Because personal control is a central concept in many theories of human behavior and has generated extensive research, a considerable
number of different control constructs and types of control have been studied. This can be helpful to a health behavior researcher who has
a clear idea of what type of control is most relevant to a particular study, but can cause confusion for those who are less familiar with the
area. Here we identify six key distinctions among control constructs that are relevant to health behaviors.
Perceived Control and Components: Locus of Control and Self-Efficacy
Perceived control, the perception that one can take action to get desired outcomes, consists of two parts: locus of control and self-efficacy.
Locus of control refers to beliefs about the locus of reinforcements: whether or not people in general can get good outcomes and
avoid bad through their own actions (internal locus of control) or whether external factors control these outcomes (external locus of control).
Self-efficacy refers to the perception that the self has the skills/abilities to enact these effective responses. People have
a sense of perceived control when they believe that, in general, personal action controls outcomes (internal locus of control) and they
personally have the skills to enact those actions (self-efficacy). Thus perceived control can be decomposed into two elements ("there are
effective responses for people in general" and "I can enact them") or measured as composite belief ("I can take action to get what I want").
Perceptions of Control vs. Control Strategies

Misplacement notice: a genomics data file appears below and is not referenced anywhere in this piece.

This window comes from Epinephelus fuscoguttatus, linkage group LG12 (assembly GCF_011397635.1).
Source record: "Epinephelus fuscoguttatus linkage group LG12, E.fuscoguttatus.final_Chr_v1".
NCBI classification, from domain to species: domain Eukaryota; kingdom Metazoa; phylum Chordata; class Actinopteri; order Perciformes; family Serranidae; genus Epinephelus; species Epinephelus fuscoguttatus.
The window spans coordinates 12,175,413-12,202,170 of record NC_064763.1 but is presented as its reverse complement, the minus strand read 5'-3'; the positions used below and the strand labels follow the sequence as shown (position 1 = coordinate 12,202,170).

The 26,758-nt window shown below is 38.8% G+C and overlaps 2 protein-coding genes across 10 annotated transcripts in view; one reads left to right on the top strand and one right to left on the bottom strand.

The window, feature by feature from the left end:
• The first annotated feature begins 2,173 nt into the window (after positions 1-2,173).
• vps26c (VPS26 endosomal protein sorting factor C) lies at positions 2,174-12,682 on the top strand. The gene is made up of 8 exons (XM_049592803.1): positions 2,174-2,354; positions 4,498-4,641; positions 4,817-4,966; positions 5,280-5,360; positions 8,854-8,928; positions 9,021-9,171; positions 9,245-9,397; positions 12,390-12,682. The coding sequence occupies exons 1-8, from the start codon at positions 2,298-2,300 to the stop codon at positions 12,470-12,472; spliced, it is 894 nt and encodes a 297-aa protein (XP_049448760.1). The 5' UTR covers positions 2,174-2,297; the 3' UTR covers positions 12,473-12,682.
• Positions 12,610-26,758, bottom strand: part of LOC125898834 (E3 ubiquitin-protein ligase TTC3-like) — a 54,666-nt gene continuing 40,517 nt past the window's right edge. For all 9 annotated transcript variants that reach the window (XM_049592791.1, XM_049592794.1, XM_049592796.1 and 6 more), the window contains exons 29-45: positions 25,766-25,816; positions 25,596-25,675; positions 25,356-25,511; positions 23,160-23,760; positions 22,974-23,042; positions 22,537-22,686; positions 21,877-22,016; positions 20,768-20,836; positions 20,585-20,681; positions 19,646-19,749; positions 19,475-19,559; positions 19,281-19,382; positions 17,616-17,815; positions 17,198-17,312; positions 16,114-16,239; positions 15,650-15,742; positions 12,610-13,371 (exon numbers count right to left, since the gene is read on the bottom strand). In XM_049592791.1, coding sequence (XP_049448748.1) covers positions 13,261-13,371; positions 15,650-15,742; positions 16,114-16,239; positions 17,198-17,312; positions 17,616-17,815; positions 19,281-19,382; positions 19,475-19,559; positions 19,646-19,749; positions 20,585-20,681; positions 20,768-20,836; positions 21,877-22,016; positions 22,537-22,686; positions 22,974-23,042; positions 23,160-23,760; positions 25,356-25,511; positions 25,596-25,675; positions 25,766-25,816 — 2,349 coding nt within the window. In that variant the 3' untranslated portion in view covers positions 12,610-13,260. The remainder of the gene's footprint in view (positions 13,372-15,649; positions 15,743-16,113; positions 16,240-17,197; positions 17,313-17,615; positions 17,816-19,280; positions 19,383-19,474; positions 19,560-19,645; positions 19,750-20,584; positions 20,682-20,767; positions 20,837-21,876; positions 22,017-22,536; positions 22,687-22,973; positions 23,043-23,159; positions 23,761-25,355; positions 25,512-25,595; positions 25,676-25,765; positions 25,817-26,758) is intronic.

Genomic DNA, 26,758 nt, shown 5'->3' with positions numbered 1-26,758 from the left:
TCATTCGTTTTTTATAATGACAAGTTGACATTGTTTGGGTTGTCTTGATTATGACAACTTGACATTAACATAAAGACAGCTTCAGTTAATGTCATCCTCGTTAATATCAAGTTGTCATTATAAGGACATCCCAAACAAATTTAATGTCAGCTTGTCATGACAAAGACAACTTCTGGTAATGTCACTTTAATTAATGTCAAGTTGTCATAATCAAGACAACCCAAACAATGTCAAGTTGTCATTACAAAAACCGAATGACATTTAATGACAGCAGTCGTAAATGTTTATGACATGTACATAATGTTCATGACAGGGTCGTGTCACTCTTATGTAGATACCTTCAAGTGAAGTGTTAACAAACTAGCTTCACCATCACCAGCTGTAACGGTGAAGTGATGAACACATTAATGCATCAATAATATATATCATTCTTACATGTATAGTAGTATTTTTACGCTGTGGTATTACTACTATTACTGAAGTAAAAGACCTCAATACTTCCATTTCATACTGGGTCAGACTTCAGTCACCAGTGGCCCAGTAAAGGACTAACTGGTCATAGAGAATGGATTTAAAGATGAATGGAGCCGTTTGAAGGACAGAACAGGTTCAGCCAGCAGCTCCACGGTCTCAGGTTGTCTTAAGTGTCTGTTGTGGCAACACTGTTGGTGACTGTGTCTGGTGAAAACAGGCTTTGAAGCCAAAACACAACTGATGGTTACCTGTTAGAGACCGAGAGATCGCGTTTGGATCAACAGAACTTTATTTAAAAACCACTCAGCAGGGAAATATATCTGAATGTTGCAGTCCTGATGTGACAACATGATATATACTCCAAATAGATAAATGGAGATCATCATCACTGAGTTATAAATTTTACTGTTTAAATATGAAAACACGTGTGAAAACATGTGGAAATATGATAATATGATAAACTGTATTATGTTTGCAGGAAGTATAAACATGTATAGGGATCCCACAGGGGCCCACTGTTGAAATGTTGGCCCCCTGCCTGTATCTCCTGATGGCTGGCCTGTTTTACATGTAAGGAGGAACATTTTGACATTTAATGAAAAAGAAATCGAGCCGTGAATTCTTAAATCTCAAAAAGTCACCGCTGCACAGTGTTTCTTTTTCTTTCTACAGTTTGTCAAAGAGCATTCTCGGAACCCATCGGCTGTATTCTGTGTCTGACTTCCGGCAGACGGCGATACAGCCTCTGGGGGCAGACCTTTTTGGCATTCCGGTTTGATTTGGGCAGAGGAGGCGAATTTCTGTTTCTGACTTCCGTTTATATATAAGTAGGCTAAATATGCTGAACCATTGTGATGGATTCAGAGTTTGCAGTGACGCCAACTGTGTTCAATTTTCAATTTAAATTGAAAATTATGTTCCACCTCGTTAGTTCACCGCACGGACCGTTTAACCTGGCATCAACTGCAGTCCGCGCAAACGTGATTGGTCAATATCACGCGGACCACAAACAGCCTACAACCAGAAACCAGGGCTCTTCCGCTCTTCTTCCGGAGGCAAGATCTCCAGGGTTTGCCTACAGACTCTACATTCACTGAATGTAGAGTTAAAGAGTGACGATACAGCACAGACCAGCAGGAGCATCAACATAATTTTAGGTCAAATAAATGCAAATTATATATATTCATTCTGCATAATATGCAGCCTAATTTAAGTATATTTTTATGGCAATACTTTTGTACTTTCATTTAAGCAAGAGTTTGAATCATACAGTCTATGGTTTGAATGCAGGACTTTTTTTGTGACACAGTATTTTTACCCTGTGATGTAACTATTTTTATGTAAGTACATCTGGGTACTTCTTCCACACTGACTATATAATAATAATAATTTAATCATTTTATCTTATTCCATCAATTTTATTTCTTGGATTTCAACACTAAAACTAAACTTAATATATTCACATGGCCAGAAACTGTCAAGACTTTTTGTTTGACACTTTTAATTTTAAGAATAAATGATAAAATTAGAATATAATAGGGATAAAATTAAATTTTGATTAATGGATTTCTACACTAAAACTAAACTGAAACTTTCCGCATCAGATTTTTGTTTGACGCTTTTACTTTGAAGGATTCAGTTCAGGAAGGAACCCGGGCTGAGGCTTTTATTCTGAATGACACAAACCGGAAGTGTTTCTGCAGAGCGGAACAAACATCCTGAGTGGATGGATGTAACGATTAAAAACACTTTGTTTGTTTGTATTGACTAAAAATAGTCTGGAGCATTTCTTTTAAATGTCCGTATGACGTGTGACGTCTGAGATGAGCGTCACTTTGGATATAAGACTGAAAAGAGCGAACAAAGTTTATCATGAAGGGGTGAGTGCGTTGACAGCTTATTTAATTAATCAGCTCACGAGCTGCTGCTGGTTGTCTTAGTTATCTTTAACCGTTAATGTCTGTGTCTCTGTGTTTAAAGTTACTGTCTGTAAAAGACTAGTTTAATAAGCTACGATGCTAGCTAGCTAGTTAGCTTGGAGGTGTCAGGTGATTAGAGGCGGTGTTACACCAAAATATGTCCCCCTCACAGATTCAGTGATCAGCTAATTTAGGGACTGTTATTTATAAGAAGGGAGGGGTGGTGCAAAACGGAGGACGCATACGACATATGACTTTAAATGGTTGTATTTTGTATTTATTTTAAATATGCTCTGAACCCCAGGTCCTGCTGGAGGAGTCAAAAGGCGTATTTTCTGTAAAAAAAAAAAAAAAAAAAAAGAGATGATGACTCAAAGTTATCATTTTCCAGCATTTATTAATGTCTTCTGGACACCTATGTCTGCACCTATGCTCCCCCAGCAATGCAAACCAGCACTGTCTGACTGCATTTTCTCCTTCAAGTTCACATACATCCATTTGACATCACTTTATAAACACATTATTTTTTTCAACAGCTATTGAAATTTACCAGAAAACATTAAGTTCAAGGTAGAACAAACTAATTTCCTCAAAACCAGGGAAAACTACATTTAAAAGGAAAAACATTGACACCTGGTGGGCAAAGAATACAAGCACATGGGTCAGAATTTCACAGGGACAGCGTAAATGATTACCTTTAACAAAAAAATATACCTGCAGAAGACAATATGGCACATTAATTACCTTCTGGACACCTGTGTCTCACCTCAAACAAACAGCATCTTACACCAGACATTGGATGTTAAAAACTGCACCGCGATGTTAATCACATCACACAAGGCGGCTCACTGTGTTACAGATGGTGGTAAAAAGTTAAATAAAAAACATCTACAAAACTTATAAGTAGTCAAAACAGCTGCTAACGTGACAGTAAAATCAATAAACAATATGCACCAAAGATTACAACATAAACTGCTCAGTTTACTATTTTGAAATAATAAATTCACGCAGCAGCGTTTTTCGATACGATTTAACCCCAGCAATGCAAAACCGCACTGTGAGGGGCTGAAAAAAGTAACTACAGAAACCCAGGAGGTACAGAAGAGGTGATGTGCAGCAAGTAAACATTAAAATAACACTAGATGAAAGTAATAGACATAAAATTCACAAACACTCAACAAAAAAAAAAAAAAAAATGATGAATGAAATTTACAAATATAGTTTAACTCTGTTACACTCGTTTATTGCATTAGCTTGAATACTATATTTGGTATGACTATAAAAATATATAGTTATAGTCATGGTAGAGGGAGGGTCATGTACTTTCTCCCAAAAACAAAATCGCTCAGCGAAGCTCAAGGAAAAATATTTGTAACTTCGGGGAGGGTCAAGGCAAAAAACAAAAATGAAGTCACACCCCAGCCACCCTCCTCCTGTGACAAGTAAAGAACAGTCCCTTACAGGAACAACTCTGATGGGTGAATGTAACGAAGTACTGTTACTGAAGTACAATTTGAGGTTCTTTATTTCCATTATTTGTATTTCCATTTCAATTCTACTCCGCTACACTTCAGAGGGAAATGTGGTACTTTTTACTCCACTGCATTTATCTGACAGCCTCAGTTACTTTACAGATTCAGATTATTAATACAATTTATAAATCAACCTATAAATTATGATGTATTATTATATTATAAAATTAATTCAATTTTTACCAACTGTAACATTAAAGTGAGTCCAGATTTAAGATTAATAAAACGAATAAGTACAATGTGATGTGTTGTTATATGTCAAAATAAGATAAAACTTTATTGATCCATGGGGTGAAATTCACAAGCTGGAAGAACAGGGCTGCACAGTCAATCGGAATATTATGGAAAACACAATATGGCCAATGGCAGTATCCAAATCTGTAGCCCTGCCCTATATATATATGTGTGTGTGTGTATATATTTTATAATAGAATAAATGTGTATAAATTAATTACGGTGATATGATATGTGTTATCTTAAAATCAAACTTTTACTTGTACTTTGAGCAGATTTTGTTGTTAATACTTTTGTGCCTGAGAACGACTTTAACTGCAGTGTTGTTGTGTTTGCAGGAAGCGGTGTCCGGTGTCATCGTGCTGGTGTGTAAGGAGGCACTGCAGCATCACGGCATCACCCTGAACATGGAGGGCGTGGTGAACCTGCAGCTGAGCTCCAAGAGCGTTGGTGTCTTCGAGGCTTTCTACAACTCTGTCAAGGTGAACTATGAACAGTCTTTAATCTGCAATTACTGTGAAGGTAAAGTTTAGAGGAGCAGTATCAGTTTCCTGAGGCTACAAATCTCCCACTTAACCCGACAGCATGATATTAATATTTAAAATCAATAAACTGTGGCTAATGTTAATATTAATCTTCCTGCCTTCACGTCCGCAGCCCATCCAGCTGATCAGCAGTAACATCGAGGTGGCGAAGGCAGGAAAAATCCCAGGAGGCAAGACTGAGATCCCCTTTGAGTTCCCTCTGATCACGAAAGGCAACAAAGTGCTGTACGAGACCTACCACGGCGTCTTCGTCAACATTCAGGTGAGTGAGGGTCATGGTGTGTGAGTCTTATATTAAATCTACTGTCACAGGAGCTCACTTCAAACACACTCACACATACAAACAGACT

Personal control is both a belief that one
possesses the ability to act and get desired outcomes (perceived
control) and a behavioral orientation toward taking action
to solve problems or deal with stress (control strategy).
Most research has focused on perceived control, but there
are also measures of active or passive control-related strategies,
the self-reported tendency to take or not take action in the
face of a problematic situation (Wrosch,
Schulz, & Heckhausen, 2002).
General vs. Specific Control
The questions on general measures of perceived control are worded in broad terms and are intended to refer to an overall sense of personal
control. In contrast, specific measures refer to a particular event that the individual might want to achieve or avoid and ask about control
related to that situation.
Realistic vs. Unrealistic control
Another important distinction is between judgments of personal
control that are accurate assessments of actual control, as
opposed to overestimations of control. Realistic control
is based on taking action to protect oneself or to obtain
a desired goal; unrealistic control is not
tied to effective action (Zuckerman,
Knee, Kieffer, Rawsthorne, & Bruce, 1996). There is some evidence that an
inappropriately high sense of control over making health behavior
changes (e.g., smoking cessation) is associated with a lower
likelihood of actually making the changes (Haaga
& Stewart, 1992).
Desire for Control/Preference for Involvement
People also differ in the extent to which they want to have control, a concept termed desire for control. Independent of perceived
control, some people want to be involved in protecting their health or making decisions about medical care; others would prefer to leave these
issues to medical personnel or family members or to seek solutions that do not involve taking responsibility for one's own health.
Target of Control
A final distinction concerns the target of an individual's
control efforts, in particular perceiving control over the
external environment vs. perceiving control over one's self
& Tiffany, 1996). Self-control
or self-regulation is likely to be an important determinant
of the success of health protective changes, especially for
changes that require resistance to tempting alternative behaviors.